The most famous ore deposits include the Urals in Russia, Guleman (Eastern Anatolia) in Turkey and above all the Great Dyke near Shurugwi (Selukwe) in Zimbabwe and the Bushveld Complex in South Africa. The world reserves of chromite in the South African countries are estimated to be over 80%. The remainder is spread across the Commonwealth of Independent States (CIS) and smaller deposits in the Stillwater Complex of the US state of Montana and Kemi in Finland.

As a frequent mineral formation, chromite can be found at many other sites. So far, over 3800 sites have been documented worldwide. At its type locality , the Carrade de Cavalaire deposit in the French municipality of Cavalaire-sur-Mer, chromite occurs together with iron nodules in serpentinite . As accompanying minerals are found according to various Serpentine , but depending on the location and olivine and plagioclase , and among others, the minerals enstatite , ilmenite , magnetite , pentlandite , pyrrhotite and Ulvöspinell .

Other previously known chromite sites in France are mainly known from the regions of Auvergne-Rhône-Alpes , Bretagne , Grand Est , Corsica , the overseas community of New Caledonia , Occitania . The mineral was also found in the meteorites Chantonnay near Le Blanc and Château-Renard near Montargis in the Center-Val de Loire region , in the dachine complex near Saül in the overseas department of French Guiana, in the meteorites Le Teilleul near Manche and L'Aigle in Normandy, near Combeyrol in the municipality of Jumilhac le Grand and in the meteorites named after the towns of Saint-Séverin and Agen in the Nouvelle-Aquitaine region.

In Germany, chromite could be found in a soap deposit at Sulzbach near Sulzburg as well as in the Clara pit near Oberwolfach and in the serpentinites near Höfen in the Ortenau district in Baden-Württemberg; on the Großer Teichelberg in the municipality of Pechbrunn, in the Zeilberg quarries near Maroldsweisach and Heß near Wurlitz and in the basalt works near Triebendorf (Wiesau) in Bavaria; on the slag heaps of the former zinc smelter Genna near Letmathe in North Rhine-Westphalia; in the Caspar quarry on Ettringer Bellerberg in Rhineland-Palatinate; in the Scheiden quarry in the municipality of Losheim am See in Saarland and near Callenberg in Saxony. Furthermore, chromite could be detected as a component of various meteorites such as in the Eichstädt , Stubenberg and Machtenstein meteorites as well as in the remains of the Mässing (1803) and Schönenberg (1846) meteorite falls . Other chromite finds in Germany are known from Brandenburg , Hesse , North Rhine-Westphalia , Rhineland-Palatinate , Saxony and Saxony-Anhalt as well as Schleswig-Holstein .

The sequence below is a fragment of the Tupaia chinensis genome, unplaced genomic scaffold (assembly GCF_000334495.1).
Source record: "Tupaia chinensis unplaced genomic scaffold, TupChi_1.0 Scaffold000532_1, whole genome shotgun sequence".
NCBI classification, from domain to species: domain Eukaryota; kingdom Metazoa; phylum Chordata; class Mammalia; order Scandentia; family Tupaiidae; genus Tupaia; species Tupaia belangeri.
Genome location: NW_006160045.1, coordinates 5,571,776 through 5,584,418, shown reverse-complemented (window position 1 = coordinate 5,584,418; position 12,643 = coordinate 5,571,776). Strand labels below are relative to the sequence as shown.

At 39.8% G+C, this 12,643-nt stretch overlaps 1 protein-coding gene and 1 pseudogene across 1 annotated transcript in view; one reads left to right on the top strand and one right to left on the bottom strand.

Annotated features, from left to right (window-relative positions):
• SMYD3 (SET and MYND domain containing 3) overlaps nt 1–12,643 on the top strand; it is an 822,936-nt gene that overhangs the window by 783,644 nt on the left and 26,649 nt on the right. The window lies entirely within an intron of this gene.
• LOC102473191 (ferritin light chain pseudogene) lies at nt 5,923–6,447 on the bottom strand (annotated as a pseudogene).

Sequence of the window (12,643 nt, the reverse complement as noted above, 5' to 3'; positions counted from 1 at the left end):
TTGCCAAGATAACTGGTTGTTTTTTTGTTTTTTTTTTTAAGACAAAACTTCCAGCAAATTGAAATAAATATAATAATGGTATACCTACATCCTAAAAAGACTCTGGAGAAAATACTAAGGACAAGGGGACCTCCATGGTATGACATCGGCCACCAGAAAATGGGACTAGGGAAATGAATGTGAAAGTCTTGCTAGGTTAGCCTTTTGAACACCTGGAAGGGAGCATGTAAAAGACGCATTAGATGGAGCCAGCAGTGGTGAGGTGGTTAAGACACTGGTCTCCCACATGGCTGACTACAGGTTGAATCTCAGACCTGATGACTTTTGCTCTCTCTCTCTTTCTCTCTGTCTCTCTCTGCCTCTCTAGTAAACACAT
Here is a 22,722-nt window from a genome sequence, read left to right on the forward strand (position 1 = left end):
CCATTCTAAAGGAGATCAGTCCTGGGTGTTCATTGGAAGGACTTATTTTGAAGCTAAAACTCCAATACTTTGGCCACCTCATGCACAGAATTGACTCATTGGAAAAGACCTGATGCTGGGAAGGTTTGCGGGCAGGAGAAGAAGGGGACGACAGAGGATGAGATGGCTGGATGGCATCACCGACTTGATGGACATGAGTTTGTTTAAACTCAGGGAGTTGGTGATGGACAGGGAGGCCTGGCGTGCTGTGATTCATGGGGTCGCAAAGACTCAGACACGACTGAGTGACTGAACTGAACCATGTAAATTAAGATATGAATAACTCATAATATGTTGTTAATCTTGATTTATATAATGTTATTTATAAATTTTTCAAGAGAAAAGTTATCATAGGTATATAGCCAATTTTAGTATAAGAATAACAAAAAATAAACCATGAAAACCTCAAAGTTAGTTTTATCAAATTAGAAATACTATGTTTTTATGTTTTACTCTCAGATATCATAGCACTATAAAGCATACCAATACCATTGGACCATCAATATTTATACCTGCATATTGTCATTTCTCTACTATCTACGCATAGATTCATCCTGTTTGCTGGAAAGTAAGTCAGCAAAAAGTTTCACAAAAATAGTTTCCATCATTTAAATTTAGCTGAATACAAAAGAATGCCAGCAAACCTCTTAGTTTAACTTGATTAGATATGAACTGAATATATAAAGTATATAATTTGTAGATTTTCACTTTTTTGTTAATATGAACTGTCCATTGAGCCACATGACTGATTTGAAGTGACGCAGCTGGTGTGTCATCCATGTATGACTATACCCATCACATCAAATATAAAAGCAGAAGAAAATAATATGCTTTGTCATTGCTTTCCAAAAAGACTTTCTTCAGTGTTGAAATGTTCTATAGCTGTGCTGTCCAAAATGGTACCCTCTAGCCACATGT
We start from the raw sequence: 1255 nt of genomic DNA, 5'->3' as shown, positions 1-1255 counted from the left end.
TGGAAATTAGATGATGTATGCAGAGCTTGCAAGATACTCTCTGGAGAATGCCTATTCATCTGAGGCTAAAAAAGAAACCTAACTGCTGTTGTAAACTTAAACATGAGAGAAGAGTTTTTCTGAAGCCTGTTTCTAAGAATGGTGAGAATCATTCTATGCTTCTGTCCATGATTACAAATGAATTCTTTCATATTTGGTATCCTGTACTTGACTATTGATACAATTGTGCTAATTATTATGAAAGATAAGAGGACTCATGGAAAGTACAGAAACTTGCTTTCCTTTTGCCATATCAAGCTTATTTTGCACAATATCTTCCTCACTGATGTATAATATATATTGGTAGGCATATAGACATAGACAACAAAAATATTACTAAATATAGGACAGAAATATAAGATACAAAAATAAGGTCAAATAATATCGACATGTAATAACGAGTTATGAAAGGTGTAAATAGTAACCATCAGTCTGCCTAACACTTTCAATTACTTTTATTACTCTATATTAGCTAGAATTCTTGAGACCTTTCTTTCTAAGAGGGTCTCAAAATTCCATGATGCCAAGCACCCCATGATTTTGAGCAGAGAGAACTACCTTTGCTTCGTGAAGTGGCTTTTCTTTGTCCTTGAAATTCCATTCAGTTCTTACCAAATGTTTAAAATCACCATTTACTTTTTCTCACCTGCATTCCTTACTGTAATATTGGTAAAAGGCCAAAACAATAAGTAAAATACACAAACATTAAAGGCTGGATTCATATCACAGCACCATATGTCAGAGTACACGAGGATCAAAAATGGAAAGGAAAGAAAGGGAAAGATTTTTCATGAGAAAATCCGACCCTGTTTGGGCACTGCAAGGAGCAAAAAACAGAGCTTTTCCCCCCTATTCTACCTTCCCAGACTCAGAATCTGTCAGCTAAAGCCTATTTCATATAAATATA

Chromite bands in serpentinite (diameter: 7.9 cm) from the Kraubath complex, Eastern Alps, Austria

In Austria the mineral was found in a serpentinite quarry near Griesserhof , on the Plankogel near Hüttenberg and near Gmünd in the Reisseck group in Carinthia; in a granulite quarry near Meidling (municipality Paudorf) , in the serpentinites near Wolfsbach (municipality Drosendorf-Zissersdorf) and in the quarry Saugraben near Wiedendorf (Straß im Straßertale) as well as in the meteorite Lanzenkirchen near Neustadtl an der Donau in Lower Austria; in many places in the Hohe Tauern (Felber, Fuscher and Habach valleys) and the Schladminger Tauern near Strobl on Lake Wolfgang in the Salzburg region. Furthermore, chromite is known from many places in Styria as well as from some places in North Tyrol and Upper Austria .